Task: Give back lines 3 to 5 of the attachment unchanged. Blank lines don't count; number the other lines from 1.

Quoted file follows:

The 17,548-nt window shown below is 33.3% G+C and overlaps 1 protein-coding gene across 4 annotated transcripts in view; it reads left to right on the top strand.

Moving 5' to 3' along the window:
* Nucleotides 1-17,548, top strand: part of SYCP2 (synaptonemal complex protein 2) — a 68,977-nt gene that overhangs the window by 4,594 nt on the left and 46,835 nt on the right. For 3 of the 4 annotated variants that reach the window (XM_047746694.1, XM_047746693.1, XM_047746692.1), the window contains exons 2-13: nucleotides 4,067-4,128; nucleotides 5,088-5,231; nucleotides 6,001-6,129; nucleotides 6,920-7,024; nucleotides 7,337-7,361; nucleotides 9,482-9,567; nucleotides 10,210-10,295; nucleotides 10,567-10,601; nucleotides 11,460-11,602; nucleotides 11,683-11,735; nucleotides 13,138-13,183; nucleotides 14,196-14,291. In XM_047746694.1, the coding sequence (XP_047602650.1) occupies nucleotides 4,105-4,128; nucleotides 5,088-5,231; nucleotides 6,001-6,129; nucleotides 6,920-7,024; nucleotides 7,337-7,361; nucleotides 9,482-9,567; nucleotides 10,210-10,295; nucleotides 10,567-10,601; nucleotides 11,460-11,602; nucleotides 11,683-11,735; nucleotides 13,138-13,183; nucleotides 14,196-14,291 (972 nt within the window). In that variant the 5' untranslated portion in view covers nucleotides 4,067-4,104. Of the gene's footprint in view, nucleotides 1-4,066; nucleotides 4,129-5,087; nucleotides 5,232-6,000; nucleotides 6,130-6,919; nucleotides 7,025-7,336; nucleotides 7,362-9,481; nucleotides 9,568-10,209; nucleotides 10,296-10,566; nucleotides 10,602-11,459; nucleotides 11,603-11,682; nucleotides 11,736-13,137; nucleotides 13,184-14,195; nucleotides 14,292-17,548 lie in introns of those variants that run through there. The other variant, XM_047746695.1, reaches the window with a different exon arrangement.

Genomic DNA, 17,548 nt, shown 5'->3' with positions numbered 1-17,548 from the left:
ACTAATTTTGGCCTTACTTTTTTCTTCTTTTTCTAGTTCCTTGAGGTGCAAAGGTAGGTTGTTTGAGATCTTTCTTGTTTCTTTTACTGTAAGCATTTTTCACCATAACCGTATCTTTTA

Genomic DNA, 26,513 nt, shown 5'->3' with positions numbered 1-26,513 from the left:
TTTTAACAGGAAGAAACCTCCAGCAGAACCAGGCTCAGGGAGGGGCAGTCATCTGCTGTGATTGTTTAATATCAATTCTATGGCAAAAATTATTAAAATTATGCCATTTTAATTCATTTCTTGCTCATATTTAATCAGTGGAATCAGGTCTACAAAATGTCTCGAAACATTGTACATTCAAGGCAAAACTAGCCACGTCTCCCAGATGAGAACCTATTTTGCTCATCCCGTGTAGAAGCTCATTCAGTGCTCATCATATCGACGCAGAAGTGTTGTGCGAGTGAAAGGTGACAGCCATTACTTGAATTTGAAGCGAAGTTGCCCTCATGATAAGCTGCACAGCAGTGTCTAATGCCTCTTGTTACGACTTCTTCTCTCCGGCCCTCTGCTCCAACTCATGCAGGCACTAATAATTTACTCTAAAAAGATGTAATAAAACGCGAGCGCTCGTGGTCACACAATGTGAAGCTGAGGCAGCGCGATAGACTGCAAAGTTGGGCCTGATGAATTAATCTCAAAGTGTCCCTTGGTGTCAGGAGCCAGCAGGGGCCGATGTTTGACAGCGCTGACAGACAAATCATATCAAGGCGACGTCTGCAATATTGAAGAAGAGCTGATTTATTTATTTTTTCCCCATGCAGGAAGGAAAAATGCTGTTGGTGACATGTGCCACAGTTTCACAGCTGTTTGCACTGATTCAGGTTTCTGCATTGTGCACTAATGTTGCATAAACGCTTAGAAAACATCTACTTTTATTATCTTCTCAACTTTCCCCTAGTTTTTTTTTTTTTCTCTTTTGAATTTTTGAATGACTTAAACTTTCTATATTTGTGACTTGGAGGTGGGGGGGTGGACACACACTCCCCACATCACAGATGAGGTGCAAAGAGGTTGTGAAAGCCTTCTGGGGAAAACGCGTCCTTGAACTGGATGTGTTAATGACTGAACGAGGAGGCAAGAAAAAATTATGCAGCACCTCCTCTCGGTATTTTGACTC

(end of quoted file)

* Nucleotides 1-17,548, top strand: part of SYCP2 (synaptonemal complex protein 2) — a 68,977-nt gene that overhangs the window by 4,594 nt on the left and 46,835 nt on the right. For 3 of the 4 annotated variants that reach the window (XM_047746694.1, XM_047746693.1, XM_047746692.1), the window contains exons 2-13: nucleotides 4,067-4,128; nucleotides 5,088-5,231; nucleotides 6,001-6,129; nucleotides 6,920-7,024; nucleotides 7,337-7,361; nucleotides 9,482-9,567; nucleotides 10,210-10,295; nucleotides 10,567-10,601; nucleotides 11,460-11,602; nucleotides 11,683-11,735; nucleotides 13,138-13,183; nucleotides 14,196-14,291. In XM_047746694.1, the coding sequence (XP_047602650.1) occupies nucleotides 4,105-4,128; nucleotides 5,088-5,231; nucleotides 6,001-6,129; nucleotides 6,920-7,024; nucleotides 7,337-7,361; nucleotides 9,482-9,567; nucleotides 10,210-10,295; nucleotides 10,567-10,601; nucleotides 11,460-11,602; nucleotides 11,683-11,735; nucleotides 13,138-13,183; nucleotides 14,196-14,291 (972 nt within the window). In that variant the 5' untranslated portion in view covers nucleotides 4,067-4,104. Of the gene's footprint in view, nucleotides 1-4,066; nucleotides 4,129-5,087; nucleotides 5,232-6,000; nucleotides 6,130-6,919; nucleotides 7,025-7,336; nucleotides 7,362-9,481; nucleotides 9,568-10,209; nucleotides 10,296-10,566; nucleotides 10,602-11,459; nucleotides 11,603-11,682; nucleotides 11,736-13,137; nucleotides 13,184-14,195; nucleotides 14,292-17,548 lie in introns of those variants that run through there. The other variant, XM_047746695.1, reaches the window with a different exon arrangement.

Genomic DNA, 17,548 nt, shown 5'->3' with positions numbered 1-17,548 from the left:
ACTAATTTTGGCCTTACTTTTTTCTTCTTTTTCTAGTTCCTTGAGGTGCAAAGGTAGGTTGTTTGAGATCTTTCTTGTTTCTTTTACTGTAAGCATTTTTCACCATAACCGTATCTTTTA